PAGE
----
Is Etihad Airways willing to support the rehabilitation of Air Berlin? The highly indebted German airline wants the German taxpayer to guarantee its future. Air Berlin is trying to secure guarantees with the state governments of Berlin and North Rhine-Westphalia.
In the meantime, Etihad Aviation Group confirmed today that it has terminated negotiations with TUI AG, in relation to a potential joint venture involving the leisure operations of Air Berlin Group and the German TUIfly company.
Etihad statement continued, it had taken this decision following many months of negotiations, in good faith, during which time the parties have been unable to reach agreement on the final nature of such a joint venture.
The leisure operations of Air Berlin group will now continue to operate as a separate business unit, under the NIKI brand. Further details of this structure will be announced in due course by Air Berlin.
NIKI’s operating schedule remains unchanged with all bookings being honored. Customers should contact NIKI directly for any further information.
The heavily-hit airline is now looking for help reaching out to the political world. The airline asked the German state governments of Berlin and North Rhine-Westphalia for guarantees.
It was planned that Air Berlin would bring its subsidiary Niki into a holiday airline, which was to be established together with the TUI Holiday Tour Operator Group.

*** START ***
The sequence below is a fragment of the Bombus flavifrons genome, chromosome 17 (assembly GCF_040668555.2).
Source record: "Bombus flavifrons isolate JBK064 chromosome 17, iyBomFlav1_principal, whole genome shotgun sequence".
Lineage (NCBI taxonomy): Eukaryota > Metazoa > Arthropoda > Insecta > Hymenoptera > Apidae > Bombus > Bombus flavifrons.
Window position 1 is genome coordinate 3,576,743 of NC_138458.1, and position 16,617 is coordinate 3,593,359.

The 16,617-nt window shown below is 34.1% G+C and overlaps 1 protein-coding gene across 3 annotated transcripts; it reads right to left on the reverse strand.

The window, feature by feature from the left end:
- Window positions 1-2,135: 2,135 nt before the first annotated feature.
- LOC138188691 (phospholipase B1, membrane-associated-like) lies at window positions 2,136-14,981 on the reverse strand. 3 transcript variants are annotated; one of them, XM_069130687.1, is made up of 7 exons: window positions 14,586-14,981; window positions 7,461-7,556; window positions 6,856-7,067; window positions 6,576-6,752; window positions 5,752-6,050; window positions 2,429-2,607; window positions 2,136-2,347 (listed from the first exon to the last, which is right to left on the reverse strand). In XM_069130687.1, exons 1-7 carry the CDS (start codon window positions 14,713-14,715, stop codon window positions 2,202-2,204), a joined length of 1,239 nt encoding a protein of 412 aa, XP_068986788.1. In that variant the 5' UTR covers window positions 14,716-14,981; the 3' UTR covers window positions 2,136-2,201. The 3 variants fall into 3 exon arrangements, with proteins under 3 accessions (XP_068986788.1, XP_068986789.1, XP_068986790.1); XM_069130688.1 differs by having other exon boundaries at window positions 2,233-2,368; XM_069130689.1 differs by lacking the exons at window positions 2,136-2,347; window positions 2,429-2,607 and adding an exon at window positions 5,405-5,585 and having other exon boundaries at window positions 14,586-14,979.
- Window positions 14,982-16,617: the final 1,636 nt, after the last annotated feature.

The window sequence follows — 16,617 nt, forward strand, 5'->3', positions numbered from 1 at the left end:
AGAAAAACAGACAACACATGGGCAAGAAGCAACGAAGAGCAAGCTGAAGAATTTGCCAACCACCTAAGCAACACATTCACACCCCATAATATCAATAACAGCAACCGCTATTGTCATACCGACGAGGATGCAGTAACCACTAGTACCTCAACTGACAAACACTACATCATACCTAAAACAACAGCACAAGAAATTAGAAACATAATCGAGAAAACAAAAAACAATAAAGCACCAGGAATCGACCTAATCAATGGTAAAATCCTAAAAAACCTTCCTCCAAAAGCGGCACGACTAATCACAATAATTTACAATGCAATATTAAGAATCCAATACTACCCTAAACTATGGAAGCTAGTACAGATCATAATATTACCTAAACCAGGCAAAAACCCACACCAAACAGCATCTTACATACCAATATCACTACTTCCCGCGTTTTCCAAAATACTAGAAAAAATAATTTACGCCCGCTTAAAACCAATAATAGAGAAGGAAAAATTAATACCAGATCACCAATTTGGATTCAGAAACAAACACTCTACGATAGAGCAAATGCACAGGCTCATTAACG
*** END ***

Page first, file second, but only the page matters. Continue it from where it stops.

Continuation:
The TUI, Air Berlin and the major shareholders of Air Berlin, the national carrier of the United Arab Emirates, Etihad, had announced the plans for the new company in October 2016. The plan was to merge TUIFLY (a TUI operated holiday charter airline) with Niki as an important element for the rehabilitation of Air Berlin.
Today TUI said surprisingly that Etihad had discontinued this negotiation.
Without Etihad money, Air Berlin would hardly be able to survive. The flight company from Berlin had to report losses of 1.2 billion euros for the past two years. “We must find a partner in 2017,” said Air Berlin boss Thomas Winkelmann in an interview with “Die Zeit” newspaper.
The joint new airline should have started this summer at the end of March. According to the original plans, TUIFLY and Niki, with around 60 aircrafts, were to serve a route network of important departure points in Germany, Austria and Switzerland.
With 41 air-planes, TUIFLY is the German subsidiary of the world’s largest travel company TUI based in Hanover, Germany, which operates a fleet of 140 aircraft. As the fourth largest German airline, it has 2,400 employees – including 1700 flight attendants and pilots.
According to Tui, Air Berlin’s major shareholder Etihad has now concluded the talks.
Etihad apparently wanted a perspective for the entire company Air Berlin / Niki and didn’t want to remove Niki from Air Berlin. Etihad apparently had new plans as to how the airline would operate in the future in Germany and Europe. Etihad holds 29 percent of the shares in the heavily hit Air Berlin.
It appears Etihad Airways is going through turbulent times when it comes to leadership. Longtime boss James Hogan, has left, a successor to the post has not yet been established – there is only a transitional solution. The position of the Finance Director is also to be filled.
The German market leader Lufthansa has expressed interest in Air Berlin. Lufthansa chief Carsten Spohr said that before a takeover, Air Berlin’s operating costs would have to fall, the major shareholder Etihad would have to take over the debts and the supervisory authorities of the German government would have to agree.
A part of Air Berlin has already been flying for Lufthansa since February. The Group leased 38 planes and staff for its subsidiaries Eurowings and Austrian Airlines.